Women in property industry still held back on career progression and equal pay, report reveals

November 10, 2017

The West of England’s property and construction industry must speed up career progression for women and bring in more flexible working practices if it is to create a truly diverse and sustainable workforce, according to new research.

Without doing this it runs the risk of making ‘fake’ progress, the report Building:  A Better Workforce, claims. It must also tackle a deep-rooted gender pay gap problem, with women in some roles paid 45% less than men.

Based on a survey of more than 100 women and men in the region, the report tackles the key topics of diversity and inclusion, retention and benefits and education, skills and training in the industry.

It was carried out by professional group Women in Property South West, pay gap specialists Gapsquare and executive recruiters Rosemont Partnership – both based in Bristol – to examine the opportunities for and barriers to, specifically, women in the industry.

The report shows that while employers are starting to embrace more flexible recruitment policies, this is countered by slow career progression for women and rigidity in employment practices and types of role.  

Just 12% of female respondents have managerial roles, indicating either overall slow career progression for women, or that women haven’t been able to sustain their career following a break.

The pay gap is also an issue. Office of National Statistics figures show that women are paid less than men in four measurable categories in the industry, ranging from operatives through to management, with a pay gap in building and trades supervisors of 45.4% – one of the highest in employment.

Women in Property South West chair Rachel Bell said: “We need to look at how we proactively attract and keep talent and promote diversity: flexible working, mentors and role models, career progression and training opportunities are going to be vital to maintaining the modern workforce, particularly if we are going to achieve a higher rate of engagement among women.  

“While the results reveal that progress still very much needs to be made, we also heard stories about a number of employers, large and small, embracing the need for change and actively introducing flexible working practices that are helping boost retention and productivity.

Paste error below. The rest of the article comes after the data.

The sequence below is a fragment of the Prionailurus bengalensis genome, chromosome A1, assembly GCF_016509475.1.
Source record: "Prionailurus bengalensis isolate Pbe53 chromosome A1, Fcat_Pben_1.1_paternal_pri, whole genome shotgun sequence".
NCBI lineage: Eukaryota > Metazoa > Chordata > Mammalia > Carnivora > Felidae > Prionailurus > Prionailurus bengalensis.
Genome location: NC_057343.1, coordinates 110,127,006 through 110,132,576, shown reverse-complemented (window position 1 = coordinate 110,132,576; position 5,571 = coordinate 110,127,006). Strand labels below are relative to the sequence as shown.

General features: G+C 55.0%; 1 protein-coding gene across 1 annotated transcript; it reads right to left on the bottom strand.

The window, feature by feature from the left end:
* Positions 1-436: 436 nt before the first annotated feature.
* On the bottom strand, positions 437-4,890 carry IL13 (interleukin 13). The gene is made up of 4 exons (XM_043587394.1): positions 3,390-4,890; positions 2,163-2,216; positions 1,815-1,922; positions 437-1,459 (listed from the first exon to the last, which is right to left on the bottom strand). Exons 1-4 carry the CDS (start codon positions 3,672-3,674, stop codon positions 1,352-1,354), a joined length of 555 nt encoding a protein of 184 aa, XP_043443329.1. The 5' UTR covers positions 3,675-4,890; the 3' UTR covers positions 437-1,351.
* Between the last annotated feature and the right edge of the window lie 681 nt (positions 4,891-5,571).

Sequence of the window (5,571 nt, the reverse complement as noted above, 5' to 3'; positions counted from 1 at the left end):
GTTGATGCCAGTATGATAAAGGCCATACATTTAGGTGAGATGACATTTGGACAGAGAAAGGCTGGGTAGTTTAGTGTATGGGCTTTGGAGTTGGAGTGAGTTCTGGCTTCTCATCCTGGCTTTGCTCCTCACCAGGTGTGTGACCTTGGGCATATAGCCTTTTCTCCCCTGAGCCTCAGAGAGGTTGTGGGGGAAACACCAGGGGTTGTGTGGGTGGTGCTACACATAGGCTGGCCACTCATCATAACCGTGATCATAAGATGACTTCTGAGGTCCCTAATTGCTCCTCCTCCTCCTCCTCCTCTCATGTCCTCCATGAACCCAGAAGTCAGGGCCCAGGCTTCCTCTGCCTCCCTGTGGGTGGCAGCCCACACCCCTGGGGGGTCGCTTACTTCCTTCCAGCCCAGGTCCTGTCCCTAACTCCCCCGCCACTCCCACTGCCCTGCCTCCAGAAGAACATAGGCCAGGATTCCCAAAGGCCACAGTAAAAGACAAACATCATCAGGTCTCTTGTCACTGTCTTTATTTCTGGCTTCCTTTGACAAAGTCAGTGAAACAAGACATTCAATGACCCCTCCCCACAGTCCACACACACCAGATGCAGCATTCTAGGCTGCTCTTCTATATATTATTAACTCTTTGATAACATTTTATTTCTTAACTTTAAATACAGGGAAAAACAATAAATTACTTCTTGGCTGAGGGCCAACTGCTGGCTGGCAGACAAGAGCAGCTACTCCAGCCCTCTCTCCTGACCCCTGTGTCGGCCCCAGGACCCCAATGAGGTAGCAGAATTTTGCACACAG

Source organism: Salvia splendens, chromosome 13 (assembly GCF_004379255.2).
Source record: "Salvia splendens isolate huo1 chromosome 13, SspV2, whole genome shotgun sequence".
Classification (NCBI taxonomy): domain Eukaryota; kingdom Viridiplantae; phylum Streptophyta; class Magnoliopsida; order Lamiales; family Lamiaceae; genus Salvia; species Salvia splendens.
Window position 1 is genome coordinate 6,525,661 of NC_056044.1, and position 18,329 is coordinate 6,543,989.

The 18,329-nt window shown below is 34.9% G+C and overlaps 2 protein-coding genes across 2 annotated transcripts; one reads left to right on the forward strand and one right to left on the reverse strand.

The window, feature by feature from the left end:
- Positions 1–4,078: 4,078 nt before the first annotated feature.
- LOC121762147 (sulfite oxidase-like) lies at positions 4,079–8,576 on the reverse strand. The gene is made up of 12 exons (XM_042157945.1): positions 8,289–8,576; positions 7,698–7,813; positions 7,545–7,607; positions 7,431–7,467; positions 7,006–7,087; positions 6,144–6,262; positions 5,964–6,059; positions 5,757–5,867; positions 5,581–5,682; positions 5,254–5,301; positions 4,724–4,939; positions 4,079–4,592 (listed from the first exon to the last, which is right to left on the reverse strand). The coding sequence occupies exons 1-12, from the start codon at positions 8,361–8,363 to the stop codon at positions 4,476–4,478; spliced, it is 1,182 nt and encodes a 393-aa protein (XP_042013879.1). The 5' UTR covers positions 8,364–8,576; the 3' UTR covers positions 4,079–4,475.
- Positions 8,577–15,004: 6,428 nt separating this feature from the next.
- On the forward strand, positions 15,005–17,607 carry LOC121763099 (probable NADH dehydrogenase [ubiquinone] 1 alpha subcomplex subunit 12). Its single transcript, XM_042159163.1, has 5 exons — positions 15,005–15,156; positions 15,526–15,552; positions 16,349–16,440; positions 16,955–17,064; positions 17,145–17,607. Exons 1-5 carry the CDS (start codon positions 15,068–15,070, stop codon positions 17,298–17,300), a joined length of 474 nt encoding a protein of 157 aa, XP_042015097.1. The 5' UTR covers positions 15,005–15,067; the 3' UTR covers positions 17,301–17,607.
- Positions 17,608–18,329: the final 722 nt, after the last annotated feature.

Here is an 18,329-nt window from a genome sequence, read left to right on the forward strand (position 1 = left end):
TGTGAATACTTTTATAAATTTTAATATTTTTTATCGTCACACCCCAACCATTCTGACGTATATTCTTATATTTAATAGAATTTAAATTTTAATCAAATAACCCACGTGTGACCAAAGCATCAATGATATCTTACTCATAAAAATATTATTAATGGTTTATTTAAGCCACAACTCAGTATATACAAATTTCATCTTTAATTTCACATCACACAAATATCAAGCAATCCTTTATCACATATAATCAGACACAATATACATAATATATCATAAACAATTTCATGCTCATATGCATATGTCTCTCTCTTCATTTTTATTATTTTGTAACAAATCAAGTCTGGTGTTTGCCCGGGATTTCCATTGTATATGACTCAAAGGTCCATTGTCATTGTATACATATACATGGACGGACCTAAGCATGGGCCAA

“We need to use these as inspiration for the industry going forward. There are some great role models out there, we just need them to be more visible. Change can work and is working, but we need to work together to make it happen faster.”

Gapsquare CEO Zara Nanu added: “Women are expected to make up a quarter of the construction workforce by 2020, according to the recent Randstad report. But to achieve that figure, the industry needs to do more.

“This survey is an important benchmark, giving us a current snapshot of experiences, good and bad, and where respondents feel the industry needs to improve, from recruitment through to retirement.  

 “We wanted to examine why women are still under-represented and how organisations can improve retention and offer practical incentives for women to return after having a family.  

“Although the majority of those who responded are women, the survey wasn’t exclusive as we believe many of the issues raised impact both women and men.”

Rosemont Partnership managing director Craig Davidge said that with the UK at nearly full employment coupled with a real skills shortage in the sector, action was critical.  

“It’s no longer just about the financial incentive. If you want to attract and keep the best talent, you have to demonstrate that you are a flexible and forward-thinking employer,” he said.

“The winners are those who can offer a positive company culture that encourages a good work life balance.” 

The survey also reveals:

Retention and Benefits. Token benefits such as gym membership are of little interest to employees. Training and development and a clear career path are by far the driving forces. But with almost 48% of respondents stating they had not yet received a promotion in their current role, the suggestion is that women are being held in a holding pattern for too long and start to become disengaged, many actually leaving the industry altogether.  

 While flexibility was cited as the overwhelming attraction to a role, irrespective of age, sex or family circumstances, only 16% of the respondents were in a flexible role at the time of the survey. A large majority indicate they had traditional full or part time roles (79.3%).  

Education, skills and training. This is a highly qualified workforce with over 86% educated to honours degree level or masters. Yet those qualifications and expertise aren’t being fully exploited by employers who are losing more than 30% of those questioned after just two years or less.  

Mentoring. There is a high level of female role models – with almost 60% of responders acknowledging their presence with the company – but just 12% in a managerial role. It is therefore not surprising that active mentoring at this level isn’t happening because they probably just don’t have the time (74% said they did not have a mentor).

Pictured at the launch of Building: A Better Workforce, from left: David Eccles, EDF Energy; Kieran Lilley, Stride Treglown; Rachael Sherratt, Noma; Rachel Bell, Stride Treglown and WIPSW chair; Natasha Cottell, ISG; Zara Nanu, Gapsquare; Elena Marco, UWE

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